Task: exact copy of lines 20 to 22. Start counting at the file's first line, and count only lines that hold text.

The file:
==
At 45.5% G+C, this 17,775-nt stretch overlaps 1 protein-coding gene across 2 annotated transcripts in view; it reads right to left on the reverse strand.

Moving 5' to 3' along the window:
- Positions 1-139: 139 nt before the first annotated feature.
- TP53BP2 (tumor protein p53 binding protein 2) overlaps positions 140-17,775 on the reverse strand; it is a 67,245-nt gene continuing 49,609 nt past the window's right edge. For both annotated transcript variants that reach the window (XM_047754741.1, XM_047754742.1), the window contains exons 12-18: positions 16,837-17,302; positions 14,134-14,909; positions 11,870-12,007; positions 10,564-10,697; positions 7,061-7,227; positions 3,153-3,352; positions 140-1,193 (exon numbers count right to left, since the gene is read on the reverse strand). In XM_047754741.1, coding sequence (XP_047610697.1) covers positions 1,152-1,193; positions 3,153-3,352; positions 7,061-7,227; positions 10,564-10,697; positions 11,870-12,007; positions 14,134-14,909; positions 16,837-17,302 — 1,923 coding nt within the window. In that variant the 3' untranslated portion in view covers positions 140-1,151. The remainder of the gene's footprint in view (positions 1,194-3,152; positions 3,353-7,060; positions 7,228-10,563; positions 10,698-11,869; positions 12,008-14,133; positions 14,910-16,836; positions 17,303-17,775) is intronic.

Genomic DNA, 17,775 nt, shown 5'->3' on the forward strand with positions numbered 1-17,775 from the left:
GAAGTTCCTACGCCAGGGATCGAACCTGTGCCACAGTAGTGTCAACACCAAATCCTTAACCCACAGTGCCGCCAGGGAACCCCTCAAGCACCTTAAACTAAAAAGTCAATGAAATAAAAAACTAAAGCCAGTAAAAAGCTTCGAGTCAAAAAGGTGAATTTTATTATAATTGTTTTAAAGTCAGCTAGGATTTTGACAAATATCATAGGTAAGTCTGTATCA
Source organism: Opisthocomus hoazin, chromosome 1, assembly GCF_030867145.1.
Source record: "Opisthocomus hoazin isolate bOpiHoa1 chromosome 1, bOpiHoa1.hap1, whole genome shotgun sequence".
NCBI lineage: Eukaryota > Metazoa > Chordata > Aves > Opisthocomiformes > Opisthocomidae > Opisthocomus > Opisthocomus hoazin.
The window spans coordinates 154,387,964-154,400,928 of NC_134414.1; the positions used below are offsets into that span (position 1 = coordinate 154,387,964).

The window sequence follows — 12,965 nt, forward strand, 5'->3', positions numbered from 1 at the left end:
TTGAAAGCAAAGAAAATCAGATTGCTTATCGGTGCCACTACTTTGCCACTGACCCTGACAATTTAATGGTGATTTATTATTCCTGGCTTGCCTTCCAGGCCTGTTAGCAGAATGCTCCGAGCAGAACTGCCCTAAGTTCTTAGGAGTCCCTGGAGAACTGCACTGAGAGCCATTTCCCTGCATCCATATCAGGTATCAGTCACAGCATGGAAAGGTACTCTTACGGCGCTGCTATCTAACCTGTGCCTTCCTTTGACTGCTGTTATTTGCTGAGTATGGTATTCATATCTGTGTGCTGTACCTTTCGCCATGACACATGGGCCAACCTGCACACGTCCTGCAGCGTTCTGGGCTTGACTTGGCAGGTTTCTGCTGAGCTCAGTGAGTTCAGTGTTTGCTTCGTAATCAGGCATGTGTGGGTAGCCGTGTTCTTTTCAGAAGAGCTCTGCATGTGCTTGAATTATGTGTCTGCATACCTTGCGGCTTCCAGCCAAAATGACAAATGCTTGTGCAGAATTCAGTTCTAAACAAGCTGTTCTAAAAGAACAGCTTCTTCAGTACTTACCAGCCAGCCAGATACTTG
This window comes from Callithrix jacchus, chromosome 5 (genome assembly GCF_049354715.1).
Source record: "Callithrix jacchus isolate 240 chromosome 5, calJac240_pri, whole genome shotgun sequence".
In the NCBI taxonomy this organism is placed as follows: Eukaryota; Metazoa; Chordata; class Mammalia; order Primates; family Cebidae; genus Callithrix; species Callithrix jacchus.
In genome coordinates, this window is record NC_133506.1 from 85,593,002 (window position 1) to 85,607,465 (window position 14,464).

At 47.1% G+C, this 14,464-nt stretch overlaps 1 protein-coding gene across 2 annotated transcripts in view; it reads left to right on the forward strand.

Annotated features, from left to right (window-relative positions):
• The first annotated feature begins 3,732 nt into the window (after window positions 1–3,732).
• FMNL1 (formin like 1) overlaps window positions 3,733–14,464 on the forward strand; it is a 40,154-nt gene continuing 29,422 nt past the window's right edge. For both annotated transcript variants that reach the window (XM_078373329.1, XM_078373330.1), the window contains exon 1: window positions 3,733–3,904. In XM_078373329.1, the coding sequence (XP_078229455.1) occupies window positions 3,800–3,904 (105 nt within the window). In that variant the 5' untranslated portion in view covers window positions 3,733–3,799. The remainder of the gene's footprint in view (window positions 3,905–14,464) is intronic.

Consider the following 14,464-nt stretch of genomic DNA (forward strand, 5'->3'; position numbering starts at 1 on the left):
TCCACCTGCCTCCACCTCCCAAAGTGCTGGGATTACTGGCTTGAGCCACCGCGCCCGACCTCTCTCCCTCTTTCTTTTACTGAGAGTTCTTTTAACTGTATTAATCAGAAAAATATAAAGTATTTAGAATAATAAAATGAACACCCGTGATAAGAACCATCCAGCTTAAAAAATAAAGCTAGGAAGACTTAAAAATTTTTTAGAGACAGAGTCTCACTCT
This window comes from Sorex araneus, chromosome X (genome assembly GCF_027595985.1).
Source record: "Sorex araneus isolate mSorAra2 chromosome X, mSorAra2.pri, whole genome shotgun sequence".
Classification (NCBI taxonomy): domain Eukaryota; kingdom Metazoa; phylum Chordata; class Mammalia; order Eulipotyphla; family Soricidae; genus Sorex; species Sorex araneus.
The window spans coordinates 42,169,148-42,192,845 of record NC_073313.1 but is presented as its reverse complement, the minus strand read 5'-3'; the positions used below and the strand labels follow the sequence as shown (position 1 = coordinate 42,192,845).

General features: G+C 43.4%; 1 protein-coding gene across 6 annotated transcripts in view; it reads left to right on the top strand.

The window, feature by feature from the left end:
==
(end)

• FMNL1 (formin like 1) overlaps window positions 3,733–14,464 on the forward strand; it is a 40,154-nt gene continuing 29,422 nt past the window's right edge. For both annotated transcript variants that reach the window (XM_078373329.1, XM_078373330.1), the window contains exon 1: window positions 3,733–3,904. In XM_078373329.1, the coding sequence (XP_078229455.1) occupies window positions 3,800–3,904 (105 nt within the window). In that variant the 5' untranslated portion in view covers window positions 3,733–3,799. The remainder of the gene's footprint in view (window positions 3,905–14,464) is intronic.

Consider the following 14,464-nt stretch of genomic DNA (forward strand, 5'->3'; position numbering starts at 1 on the left):
TCCACCTGCCTCCACCTCCCAAAGTGCTGGGATTACTGGCTTGAGCCACCGCGCCCGACCTCTCTCCCTCTTTCTTTTACTGAGAGTTCTTTTAACTGTATTAATCAGAAAAATATAAAGTATTTAGAATAATAAAATGAACACCCGTGATAAGAACCATCCAGCTTAAAAAATAAAGCTAGGAAGACTTAAAAATTTTTTAGAGACAGAGTCTCACTCT